Estate Planning Basics 7 Essential Steps to Protect Your Family

Estate Planning Basics: 7 Essential Steps to Protect Your Family

It may sound like a bleak topic, but estate planning is a prudent way to keep your assets in the family. In a nutshell, you need to make sure that everything is in order with your estate in case of disability or death. This type of preparation is suitable for small and big properties since the main goal is to take care of your family in the future.

Although you can’t know when or what might happen, you can include various scenarios that can cover possible outcomes. Instead of relying on chance, take the following essential steps to protect your family and take care of the estate planning basics.

1. Make a list

It’s always good to start any business with a list. This time, you will have to document your assets, heirs, beneficiaries, possessions, wishes, and other things of importance. For example, you should think of a person who will make health decisions for you or financial ones in case you are unable.

Write down the names of people you want to include in the division of your estate, from guardians, lawyers, to loved ones who will inherit it all. If there is anything special to pay attention to, put it on the list as well so you remember to include it in your will. A detailed and thorough list will allow you to better organize your time and be more focused on the practical rather than the emotional nature of estate planning.

2. Prepare a will

The truth is that preparing a will is not easy, because it reminds you that something bad may happen, but it’s a necessary step. Not everyone has a will — it’s not mandatory or considered needed. If you don’t have a will, the division of your property will go to court and may cost your beneficiaries a hefty sum.

But drawing up a will is not the end of it. To stay current with family dynamics and relationships, you need to reread your will from time to time and apply changes. Having a will can give you peace that everything you worked for and created is in good hands.

3. Set up a trust

There is always a worry that the heirs you chose might not be the right people to inherit your estate. If so, you can establish a trust and a person to distribute your wealth. That person is called a trustee and they will control the money, but not without limitations if you specify so in the conditions and terms.

Not all trusts are the same. In the event you decide to set up a permanent trust, your money may not be subject to estate taxes. This happens because the assets, in this case, don’t belong to you anymore but to the trust.   

4. Name beneficiaries

Since some assets can’t be distributed based on a will, or if you don’t have one at all, you should consider whom to appoint as beneficiaries. Life insurance policy and retirement fund are some of the most common accounts that allow you to have a beneficiary.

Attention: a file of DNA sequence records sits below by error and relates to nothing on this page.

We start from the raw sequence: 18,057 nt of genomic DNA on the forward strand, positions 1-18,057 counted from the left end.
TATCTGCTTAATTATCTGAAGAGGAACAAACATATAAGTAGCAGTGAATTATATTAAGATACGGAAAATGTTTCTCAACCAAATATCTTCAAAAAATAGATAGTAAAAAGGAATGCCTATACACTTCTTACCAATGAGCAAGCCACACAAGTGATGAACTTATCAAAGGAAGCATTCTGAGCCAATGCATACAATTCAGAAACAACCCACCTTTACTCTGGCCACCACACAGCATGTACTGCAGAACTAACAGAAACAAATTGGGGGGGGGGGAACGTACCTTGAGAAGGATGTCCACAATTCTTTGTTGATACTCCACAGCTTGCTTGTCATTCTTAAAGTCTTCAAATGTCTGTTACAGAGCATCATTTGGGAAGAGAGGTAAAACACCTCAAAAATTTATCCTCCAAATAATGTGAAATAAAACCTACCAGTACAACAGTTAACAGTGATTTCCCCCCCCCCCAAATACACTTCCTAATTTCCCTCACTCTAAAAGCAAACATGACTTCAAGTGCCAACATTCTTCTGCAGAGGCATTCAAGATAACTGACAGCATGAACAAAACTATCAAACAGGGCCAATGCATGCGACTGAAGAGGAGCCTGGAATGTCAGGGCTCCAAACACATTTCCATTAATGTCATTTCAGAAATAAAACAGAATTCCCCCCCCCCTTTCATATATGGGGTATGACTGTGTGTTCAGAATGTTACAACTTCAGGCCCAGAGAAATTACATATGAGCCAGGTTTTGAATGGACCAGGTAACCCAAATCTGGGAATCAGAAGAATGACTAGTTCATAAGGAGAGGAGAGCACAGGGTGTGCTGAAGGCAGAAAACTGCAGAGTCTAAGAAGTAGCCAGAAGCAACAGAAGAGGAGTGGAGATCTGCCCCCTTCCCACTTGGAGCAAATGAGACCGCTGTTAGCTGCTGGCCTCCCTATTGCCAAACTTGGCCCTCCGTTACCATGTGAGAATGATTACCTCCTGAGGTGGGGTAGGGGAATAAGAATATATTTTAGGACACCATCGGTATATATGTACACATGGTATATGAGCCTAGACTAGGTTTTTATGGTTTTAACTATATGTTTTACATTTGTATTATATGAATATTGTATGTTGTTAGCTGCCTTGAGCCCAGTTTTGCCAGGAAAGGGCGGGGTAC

You don’t have to have beneficiaries, but without them, the court will have to decide who should receive the money from the disputed account. Keep in mind that appointing beneficiaries trumps what is stated in the will. So, check whom you appointed from time to time or after major events, like a divorce or a new child in the family.

5. Distribution of assets by ownership

Beneficiaries, will, and trust are not the only means to use in estate planning. If you have assets under the joint tenancy with someone, then in case of your death, that person will inherit them. Joint tenancy is a type of ownership that means that you and your partners are all owners of the whole asset. Having a will on this matter is inconsequential and the right of survivorship supersedes.

When it comes to tenants in common, every partner owns a share of the asset. This means that if you bought a property this way with your partners, you have to name the beneficiary of your share.  

6. Hire help

You will certainly have questions regarding the legal aspects of estate planning or need a way to resolve issues you don’t want to burden your heirs with. Finding a legal representative or executor is essential to make sure that all your assets are properly divided and taken care of. Also, consider hiring conveyancing experts to mediate in the process of transferring the assets to the third party of your choosing.

If you are not good with finances, an accountant can help you sort out your bank accounts, debts, loans, and taxes. A temporary assistant is a good idea if you are too busy or have a large estate to review and put in order.  

7. Give your assets during life

You don’t have to be incapacitated or dead to give your money to your heirs. It’s more a matter of gifting them that money according to the rules and regulations. This gifted money is tax-free for the heirs, and estate tax should be lower as well. But when it comes to assets that are not money, like a property or shares in a company, you need to play it safe.

After a person’s death, the tax on some assets may be reduced. So, it’s better to arrange that these assets are transferred after you die rather than before. Charitable donation through a donor-advised fund can also bring a tax deduction and you can name your child or grandchild as a succeeding manager.   

The bottom line

Estate planning may feel uncomfortable or demanding, but it can provide for and protect your family after you are gone. If you don’t understand what needs to be done, hire and consult professionals to get your assets in order. Moreover, don’t forget to revisit the decisions you made to make sure they are still the right ones.

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